of tripoli. rebels claim they've taken control of an oil port in the east. this while the u.s. is making every effort to repatriate foreigners leaving libya. aircraft are picking up egyptians, and flying them back to cairo. in england, the british government seized its second shipment of libyan currency in seven days. $170 million in libyan bank notes came from a ship that returned to a british port today after its captain decided not to dock in tripoli. >>> uncertainty in libya and across the middle east has gas prices headed up. california now heads the pack with the most expensive average gas prices in the nation. usually california trails at least alaska and hawaii. california apparently uses a significant of imported oil and that's partly the reason for the bigger jump in prices. an increase in gas prices impacts just about everything you do. >> people won't be able to afford the houses if they don't pay for the gas. >> they're killing us. they're killing us. i'm out of work. i don't know how i'm going to ard to live. >> the national average for a gallon of regular is now $3.38. of
to return to japan. kimberly tere, nbc bay area news. >>> the u.s. tonight is preparing to turn over control of the allied mission in libya to a coalition of nations. this is the second day of the strikes. tonight the pentagon says the assaults have inflicted heavy damage on moammar gadhafi's forces, and his compound has been hit. the libyan government is reporting more than 50 civilian casualties, and gadhafi has vowed for a long war. >>> well, more than just crooked cops accused of swiping drugs then selling them. next at 11:00, we'll take you inside the twisted web involving female investigators and a prestigious narcotics unit in the east bay. >>> plus, the latest on a major storm in the saietharrhu s wo torwnaj m highways. [ ryan ] i got this new citi thankyou card and started earning loads of points. you got a weather balloon with points? yes i did. [ ryan ] points i could use for just about anything. ♪ ♪ so i used mine, to get a whole new perspective. ♪ [ male announcer ] the new citi thankyou premier card gives you more ways to earn points. what's your story? citi can help you
professionals in one operating suite for the first hand transplant in the western u.s. >> this is a simultaneous surgery of two teams. a team that prepares the recipient and a team that prepares the donor. these teams have to be in absolute perfect orchestration with each other. >> reporter: doctors are now hopeful this unnamed 26-year-old woman from northern california can fully recover from a car crash five years ago. >> her hand went actually outside of the sunroof as the car rolled over. there are many things that she can't do. one of them is with her job. another one is braiding her daughter's hair. another one is, if you can imagine, tying her shoelaces. >> reporter: last week ucla doctors went to san diego to collect the hand of a recently deceased anonymous donor. dr. azarri says the blood and tissue match was vital and so is appearance. >> the patient's going to see that and others are going to see it. so it has to be a perfect match, not only for color but for age, size, skin pattern, and other factors. >> reporter: pleased with his patient's progress thus far, dr. azarri says she's sh
and causing a bull-up of hydrogen gas. the u.s. passion protects america's nuclear weapons has deployed a team of experts to monitor these radiation risks and reportedly this team includes a crew from the lawrence livermore lab. the japanese government is warning people living within 19 miles to stay inside or evacuate. a bay area expert tells us, it is too early to tell what the impact will be. >> at this point in time it is very hard to judge any situation. the worst-case scenario is that we see more radiation released from the nuclear power plants. at this point we don't have sufficient information to assess where it is going. >> there is a local impact here. the problems in japan have californians concerned about the two nuclear power plants here in this state. one in san onofre south of orange county in oceanside. the other in san luis obispo. both reactors were built to withstand a 7.0 quake. the one in japan was 9.0. >> thousands of no one and nowhere to turn, a few lucky families have been able to make it out of the island nation and leave the death, devastation and mounting radiation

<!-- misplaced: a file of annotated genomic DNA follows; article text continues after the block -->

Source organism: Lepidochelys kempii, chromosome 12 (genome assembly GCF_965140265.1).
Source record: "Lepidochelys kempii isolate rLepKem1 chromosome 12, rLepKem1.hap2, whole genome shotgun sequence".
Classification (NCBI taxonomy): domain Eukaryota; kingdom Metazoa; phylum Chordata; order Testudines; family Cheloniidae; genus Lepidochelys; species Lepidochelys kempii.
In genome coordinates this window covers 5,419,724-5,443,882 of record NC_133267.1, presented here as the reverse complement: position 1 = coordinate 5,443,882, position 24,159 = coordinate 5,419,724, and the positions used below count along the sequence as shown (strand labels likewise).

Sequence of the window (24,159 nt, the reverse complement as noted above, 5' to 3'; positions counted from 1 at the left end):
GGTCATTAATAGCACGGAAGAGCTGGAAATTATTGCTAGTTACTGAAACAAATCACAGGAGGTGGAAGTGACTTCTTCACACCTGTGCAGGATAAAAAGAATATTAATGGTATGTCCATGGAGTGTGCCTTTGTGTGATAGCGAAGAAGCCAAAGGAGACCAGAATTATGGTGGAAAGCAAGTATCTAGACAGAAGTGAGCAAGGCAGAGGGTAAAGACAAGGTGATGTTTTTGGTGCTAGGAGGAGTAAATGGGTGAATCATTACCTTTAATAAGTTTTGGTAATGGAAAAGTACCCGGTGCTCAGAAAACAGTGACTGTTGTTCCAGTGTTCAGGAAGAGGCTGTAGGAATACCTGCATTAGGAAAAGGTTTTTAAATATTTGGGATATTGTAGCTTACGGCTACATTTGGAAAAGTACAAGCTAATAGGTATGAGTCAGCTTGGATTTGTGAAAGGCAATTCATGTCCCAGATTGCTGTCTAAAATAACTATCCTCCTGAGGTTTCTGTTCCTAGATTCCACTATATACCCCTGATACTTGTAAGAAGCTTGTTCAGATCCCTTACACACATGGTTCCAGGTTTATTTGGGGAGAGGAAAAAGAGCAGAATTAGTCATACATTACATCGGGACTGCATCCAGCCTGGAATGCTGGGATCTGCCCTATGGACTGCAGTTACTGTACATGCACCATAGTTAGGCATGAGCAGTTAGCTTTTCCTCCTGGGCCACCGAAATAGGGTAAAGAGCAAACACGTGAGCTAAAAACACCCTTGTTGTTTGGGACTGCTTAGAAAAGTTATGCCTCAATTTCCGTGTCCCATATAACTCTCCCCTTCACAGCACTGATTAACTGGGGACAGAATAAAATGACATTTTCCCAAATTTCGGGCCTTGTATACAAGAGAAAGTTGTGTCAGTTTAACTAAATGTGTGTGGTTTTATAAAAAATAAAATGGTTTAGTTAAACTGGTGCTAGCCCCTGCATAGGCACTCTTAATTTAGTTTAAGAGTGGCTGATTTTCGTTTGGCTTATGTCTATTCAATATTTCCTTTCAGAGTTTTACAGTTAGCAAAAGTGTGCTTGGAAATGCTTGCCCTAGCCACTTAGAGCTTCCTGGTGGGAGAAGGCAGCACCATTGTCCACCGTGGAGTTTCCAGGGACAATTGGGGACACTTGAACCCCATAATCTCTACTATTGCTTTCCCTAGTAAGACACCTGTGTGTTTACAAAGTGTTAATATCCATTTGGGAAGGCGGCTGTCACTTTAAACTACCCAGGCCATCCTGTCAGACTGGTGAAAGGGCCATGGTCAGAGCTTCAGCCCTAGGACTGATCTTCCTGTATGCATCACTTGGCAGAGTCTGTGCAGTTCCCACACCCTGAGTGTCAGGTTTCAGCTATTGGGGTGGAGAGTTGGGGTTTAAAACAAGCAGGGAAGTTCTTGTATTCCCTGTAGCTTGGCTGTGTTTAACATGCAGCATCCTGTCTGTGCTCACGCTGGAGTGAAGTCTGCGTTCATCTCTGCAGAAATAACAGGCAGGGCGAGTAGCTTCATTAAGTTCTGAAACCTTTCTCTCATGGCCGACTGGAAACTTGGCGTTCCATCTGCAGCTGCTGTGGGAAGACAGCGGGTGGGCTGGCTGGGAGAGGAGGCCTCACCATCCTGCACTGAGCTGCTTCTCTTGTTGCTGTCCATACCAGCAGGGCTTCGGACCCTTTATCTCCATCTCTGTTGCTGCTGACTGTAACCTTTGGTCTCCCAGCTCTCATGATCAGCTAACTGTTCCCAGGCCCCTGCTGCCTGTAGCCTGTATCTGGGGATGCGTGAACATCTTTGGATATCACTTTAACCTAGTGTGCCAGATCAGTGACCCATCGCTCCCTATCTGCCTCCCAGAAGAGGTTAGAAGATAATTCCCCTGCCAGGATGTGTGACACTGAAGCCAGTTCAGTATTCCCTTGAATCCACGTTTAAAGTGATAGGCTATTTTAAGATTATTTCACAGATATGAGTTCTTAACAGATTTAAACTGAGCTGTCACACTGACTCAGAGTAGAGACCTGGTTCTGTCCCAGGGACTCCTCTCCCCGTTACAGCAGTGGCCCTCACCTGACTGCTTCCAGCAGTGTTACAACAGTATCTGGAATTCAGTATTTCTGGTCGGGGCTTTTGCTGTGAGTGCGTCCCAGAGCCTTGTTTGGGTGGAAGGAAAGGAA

and the earthquake, our own george kiriyama headed out on a flight to japan. the u.s. government began evacuating americans. our own george who is just back from the quake zone. let's talk about those evacuations. some people were told to go. you left. what was that scene like when you tried to go? was there a sense of urgency of people trying to get out? a sense of chaos? >> at train station, definitely you felt that sense of urgency. maybe a slight ting of chaos because at that point that's the initial reaction when people heard the radiation levels coming from tokyo or increasing, people were going in taxis and we could tell that they were leaving tokyo because they had much more than just a backpack, they had suitcases, bags of clothes, pets and of course their children and they were running in some cases to get to the bullet train because they were leaving on the hour. so yeah a sense of urgency there. at the airport the day that we left, long lines definitely but it was early. not a sense of panic or people running around. i think kudos to the authorities there because they kept everyone in
to mon tort forecast. the u.s. government runs buoys in the deep ocean to allow us to track the movement of the tsunami so we can tell if a large tsunami is approaching or not and areas that will be affected will get a warning and hopefully an all-clear if we understand that the tsunami is not go to be serious but at this point people will be watching very carefully as information from these deepwater buoys develop. >> what are the areas that you'll be focusing on in keeping an eye on? >> caller: well from past experience we know that areas such as hawaii, the allusions, alaskan coast, potentially the coast of north america could be hit. so these are all areas that we have to watch very carefully. >> now when you say the coast of north america, what are you talking about exactly in terms? >> caller: beginning in british columbia and then working down across the washington/oregon, possibly into the northern california area. noaa the agency that's charge of tsunami warning and i know that the folks at the pacific tsunami warning center on oahu are working very hard right now to make these
Search Results 0 to 15 of about 16